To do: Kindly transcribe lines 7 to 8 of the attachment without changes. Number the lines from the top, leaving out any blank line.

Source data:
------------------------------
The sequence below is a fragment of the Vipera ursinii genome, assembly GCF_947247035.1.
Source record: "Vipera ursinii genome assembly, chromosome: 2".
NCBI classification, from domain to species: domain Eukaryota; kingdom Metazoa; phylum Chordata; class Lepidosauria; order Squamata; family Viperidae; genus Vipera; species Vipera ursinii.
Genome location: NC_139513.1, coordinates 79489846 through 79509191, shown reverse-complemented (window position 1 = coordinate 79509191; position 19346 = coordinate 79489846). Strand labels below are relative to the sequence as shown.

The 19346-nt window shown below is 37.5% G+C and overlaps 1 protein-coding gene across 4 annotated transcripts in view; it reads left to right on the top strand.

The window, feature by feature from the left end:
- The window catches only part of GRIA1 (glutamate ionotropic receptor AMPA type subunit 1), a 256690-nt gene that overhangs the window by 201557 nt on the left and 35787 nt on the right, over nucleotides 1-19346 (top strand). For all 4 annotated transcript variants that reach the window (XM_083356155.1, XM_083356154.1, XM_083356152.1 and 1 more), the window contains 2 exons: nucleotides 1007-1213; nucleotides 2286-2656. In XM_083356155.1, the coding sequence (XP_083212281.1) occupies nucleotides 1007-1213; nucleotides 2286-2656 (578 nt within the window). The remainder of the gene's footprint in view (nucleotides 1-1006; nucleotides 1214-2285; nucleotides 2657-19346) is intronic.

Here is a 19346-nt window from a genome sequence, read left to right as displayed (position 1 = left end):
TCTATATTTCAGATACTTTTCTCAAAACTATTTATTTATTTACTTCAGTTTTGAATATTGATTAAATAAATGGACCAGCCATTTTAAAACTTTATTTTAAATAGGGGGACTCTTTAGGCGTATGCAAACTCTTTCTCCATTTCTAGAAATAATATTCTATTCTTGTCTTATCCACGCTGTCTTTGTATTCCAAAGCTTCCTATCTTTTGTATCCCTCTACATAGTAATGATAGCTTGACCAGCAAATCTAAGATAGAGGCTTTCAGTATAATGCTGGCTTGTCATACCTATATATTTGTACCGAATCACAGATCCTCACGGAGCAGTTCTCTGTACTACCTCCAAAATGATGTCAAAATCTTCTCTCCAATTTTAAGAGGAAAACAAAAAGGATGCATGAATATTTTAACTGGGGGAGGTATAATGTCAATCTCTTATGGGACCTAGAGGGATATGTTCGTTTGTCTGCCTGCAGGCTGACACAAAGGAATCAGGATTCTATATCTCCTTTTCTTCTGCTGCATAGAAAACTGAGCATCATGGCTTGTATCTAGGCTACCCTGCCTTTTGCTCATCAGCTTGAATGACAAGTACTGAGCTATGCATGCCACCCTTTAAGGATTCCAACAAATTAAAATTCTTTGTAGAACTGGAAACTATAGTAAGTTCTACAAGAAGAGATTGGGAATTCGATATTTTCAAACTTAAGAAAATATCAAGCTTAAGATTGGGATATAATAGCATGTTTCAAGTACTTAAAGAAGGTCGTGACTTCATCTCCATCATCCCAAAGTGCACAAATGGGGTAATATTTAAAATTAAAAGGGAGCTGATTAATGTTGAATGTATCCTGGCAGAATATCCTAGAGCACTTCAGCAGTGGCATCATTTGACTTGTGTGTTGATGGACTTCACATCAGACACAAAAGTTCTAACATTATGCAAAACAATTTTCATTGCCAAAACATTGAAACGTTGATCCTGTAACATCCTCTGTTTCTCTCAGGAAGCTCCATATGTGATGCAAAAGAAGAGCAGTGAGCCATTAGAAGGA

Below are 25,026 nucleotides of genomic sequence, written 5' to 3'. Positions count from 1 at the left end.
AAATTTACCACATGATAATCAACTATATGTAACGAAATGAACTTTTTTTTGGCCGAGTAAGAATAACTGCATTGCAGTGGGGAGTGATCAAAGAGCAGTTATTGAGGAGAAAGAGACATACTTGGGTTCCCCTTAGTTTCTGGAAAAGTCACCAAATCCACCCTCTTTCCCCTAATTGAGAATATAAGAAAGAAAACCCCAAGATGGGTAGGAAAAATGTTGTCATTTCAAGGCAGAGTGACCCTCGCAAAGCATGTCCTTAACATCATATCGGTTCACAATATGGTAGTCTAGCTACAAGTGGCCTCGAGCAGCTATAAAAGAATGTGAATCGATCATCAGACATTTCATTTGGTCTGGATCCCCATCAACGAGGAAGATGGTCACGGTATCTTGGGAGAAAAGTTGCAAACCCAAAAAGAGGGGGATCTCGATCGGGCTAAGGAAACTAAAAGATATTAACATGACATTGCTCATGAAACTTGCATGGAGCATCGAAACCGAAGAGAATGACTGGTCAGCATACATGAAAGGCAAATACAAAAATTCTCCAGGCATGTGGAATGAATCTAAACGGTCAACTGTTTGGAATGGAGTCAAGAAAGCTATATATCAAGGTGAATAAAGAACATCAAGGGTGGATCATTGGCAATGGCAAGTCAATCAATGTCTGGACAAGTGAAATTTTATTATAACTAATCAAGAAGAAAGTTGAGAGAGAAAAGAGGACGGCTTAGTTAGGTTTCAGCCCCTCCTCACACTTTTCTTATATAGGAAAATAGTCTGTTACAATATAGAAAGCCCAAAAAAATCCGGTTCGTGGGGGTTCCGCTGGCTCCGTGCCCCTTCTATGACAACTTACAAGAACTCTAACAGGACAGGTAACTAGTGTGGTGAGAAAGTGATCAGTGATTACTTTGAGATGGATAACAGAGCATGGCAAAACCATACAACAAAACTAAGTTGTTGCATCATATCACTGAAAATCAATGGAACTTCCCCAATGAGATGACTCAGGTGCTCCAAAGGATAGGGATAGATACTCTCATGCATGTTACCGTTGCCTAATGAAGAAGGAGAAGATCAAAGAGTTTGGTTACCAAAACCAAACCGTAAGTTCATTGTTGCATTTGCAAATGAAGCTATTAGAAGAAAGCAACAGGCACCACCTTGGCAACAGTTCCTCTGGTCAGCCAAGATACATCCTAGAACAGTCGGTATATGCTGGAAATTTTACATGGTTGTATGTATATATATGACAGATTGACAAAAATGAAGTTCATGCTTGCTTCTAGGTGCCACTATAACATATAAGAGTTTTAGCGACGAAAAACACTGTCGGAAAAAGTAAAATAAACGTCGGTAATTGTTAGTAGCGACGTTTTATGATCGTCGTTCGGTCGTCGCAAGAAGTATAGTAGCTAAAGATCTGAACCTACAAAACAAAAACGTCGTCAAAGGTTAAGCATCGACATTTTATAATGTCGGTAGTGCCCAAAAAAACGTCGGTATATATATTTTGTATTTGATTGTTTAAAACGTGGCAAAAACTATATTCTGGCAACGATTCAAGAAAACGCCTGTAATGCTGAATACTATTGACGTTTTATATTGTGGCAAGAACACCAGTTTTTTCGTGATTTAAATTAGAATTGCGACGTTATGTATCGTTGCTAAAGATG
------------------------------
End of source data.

- The window catches only part of GRIA1 (glutamate ionotropic receptor AMPA type subunit 1), a 256690-nt gene that overhangs the window by 201557 nt on the left and 35787 nt on the right, over nucleotides 1-19346 (top strand). For all 4 annotated transcript variants that reach the window (XM_083356155.1, XM_083356154.1, XM_083356152.1 and 1 more), the window contains 2 exons: nucleotides 1007-1213; nucleotides 2286-2656. In XM_083356155.1, the coding sequence (XP_083212281.1) occupies nucleotides 1007-1213; nucleotides 2286-2656 (578 nt within the window). The remainder of the gene's footprint in view (nucleotides 1-1006; nucleotides 1214-2285; nucleotides 2657-19346) is intronic.

Here is a 19346-nt window from a genome sequence, read left to right as displayed (position 1 = left end):